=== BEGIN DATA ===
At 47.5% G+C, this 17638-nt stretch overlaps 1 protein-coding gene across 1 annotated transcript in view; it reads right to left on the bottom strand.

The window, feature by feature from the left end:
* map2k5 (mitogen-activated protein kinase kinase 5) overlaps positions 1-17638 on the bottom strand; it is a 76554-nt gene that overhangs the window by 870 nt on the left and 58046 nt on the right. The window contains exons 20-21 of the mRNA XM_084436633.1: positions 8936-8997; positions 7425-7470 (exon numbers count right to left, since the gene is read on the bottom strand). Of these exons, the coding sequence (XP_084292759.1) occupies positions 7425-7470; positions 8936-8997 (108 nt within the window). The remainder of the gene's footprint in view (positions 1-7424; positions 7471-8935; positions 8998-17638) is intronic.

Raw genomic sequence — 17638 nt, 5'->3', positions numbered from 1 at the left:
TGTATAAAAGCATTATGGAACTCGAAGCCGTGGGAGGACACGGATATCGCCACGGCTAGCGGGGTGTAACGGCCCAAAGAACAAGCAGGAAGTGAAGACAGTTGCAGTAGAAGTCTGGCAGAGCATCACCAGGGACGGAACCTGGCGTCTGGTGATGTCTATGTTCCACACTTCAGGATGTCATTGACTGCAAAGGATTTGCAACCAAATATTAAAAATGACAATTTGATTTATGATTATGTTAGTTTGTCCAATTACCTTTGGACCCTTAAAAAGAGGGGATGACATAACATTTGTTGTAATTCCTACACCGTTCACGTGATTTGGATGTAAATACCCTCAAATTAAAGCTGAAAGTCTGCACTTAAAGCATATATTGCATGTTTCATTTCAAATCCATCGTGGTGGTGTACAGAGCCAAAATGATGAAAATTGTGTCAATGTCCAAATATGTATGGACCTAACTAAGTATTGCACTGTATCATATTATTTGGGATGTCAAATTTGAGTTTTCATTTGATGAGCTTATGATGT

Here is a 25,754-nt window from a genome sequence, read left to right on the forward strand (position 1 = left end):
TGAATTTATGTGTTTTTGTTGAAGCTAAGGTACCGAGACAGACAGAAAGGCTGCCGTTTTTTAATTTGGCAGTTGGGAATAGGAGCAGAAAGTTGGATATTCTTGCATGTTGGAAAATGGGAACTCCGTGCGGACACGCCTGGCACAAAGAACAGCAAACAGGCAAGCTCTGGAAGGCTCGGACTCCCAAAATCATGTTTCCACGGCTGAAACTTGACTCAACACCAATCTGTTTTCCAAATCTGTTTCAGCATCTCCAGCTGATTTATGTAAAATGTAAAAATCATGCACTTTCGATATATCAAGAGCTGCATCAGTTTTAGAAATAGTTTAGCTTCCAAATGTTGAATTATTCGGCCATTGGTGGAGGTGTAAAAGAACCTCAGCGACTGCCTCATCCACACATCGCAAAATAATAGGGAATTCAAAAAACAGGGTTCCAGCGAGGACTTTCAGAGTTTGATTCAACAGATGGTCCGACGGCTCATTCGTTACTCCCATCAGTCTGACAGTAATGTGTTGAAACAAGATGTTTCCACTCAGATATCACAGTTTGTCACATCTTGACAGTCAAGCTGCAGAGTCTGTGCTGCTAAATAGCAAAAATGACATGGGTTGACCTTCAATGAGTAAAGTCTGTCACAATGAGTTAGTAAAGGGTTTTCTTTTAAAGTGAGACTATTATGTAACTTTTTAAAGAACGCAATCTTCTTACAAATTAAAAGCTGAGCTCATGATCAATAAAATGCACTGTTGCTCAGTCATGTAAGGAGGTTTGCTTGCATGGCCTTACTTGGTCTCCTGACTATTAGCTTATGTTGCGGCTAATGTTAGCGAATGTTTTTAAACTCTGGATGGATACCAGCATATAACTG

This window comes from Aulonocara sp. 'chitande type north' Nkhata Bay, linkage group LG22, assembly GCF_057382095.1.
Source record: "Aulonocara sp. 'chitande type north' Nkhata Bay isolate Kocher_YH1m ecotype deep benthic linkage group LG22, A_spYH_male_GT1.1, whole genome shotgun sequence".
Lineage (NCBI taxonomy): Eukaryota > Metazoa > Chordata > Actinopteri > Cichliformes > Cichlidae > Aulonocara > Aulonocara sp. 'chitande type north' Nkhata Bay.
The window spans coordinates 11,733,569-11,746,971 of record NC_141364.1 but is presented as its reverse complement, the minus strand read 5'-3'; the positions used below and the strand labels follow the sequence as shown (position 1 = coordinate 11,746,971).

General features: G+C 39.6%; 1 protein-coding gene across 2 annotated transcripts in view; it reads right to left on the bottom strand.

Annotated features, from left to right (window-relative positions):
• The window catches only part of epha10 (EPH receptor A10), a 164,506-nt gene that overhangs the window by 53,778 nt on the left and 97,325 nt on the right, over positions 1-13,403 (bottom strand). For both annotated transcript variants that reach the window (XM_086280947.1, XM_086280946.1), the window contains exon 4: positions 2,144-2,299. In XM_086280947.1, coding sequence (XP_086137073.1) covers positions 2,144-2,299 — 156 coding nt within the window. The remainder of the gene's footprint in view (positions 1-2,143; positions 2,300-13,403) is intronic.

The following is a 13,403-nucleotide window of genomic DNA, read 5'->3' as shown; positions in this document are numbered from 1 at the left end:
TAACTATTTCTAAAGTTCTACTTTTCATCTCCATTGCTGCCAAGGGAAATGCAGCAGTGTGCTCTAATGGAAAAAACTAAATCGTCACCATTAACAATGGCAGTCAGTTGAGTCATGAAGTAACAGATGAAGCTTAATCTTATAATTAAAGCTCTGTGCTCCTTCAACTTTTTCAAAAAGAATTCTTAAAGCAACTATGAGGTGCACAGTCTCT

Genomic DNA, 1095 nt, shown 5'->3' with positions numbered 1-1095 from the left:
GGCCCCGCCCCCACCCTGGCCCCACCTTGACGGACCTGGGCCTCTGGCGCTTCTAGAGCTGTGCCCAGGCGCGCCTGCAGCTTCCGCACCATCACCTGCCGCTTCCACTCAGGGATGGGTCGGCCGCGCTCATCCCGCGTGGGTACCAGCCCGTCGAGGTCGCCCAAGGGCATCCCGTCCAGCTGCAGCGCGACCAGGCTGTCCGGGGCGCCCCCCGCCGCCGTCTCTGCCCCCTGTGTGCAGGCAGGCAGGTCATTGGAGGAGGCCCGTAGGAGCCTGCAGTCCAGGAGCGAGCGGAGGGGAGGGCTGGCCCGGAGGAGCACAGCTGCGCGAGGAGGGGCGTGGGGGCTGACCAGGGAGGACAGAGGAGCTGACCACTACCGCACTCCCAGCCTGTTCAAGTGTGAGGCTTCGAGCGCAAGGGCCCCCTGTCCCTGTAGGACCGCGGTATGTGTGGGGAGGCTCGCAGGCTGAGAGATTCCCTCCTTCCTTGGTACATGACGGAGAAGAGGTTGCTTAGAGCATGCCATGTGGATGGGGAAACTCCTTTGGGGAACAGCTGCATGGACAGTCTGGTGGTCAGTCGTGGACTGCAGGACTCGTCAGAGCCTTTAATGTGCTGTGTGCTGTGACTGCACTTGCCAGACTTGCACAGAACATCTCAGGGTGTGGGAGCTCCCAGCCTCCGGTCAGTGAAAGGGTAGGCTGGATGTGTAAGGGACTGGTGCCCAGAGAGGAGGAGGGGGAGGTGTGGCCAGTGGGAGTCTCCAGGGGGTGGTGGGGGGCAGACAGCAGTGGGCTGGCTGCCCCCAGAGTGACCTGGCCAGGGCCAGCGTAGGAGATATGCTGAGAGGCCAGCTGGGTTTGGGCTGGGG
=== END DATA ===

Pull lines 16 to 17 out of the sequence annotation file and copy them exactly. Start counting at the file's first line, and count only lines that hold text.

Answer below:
TAACTATTTCTAAAGTTCTACTTTTCATCTCCATTGCTGCCAAGGGAAATGCAGCAGTGTGCTCTAATGGAAAAAACTAAATCGTCACCATTAACAATGGCAGTCAGTTGAGTCATGAAGTAACAGATGAAGCTTAATCTTATAATTAAAGCTCTGTGCTCCTTCAACTTTTTCAAAAAGAATTCTTAAAGCAACTATGAGGTGCACAGTCTCT

Genomic DNA, 1095 nt, shown 5'->3' with positions numbered 1-1095 from the left: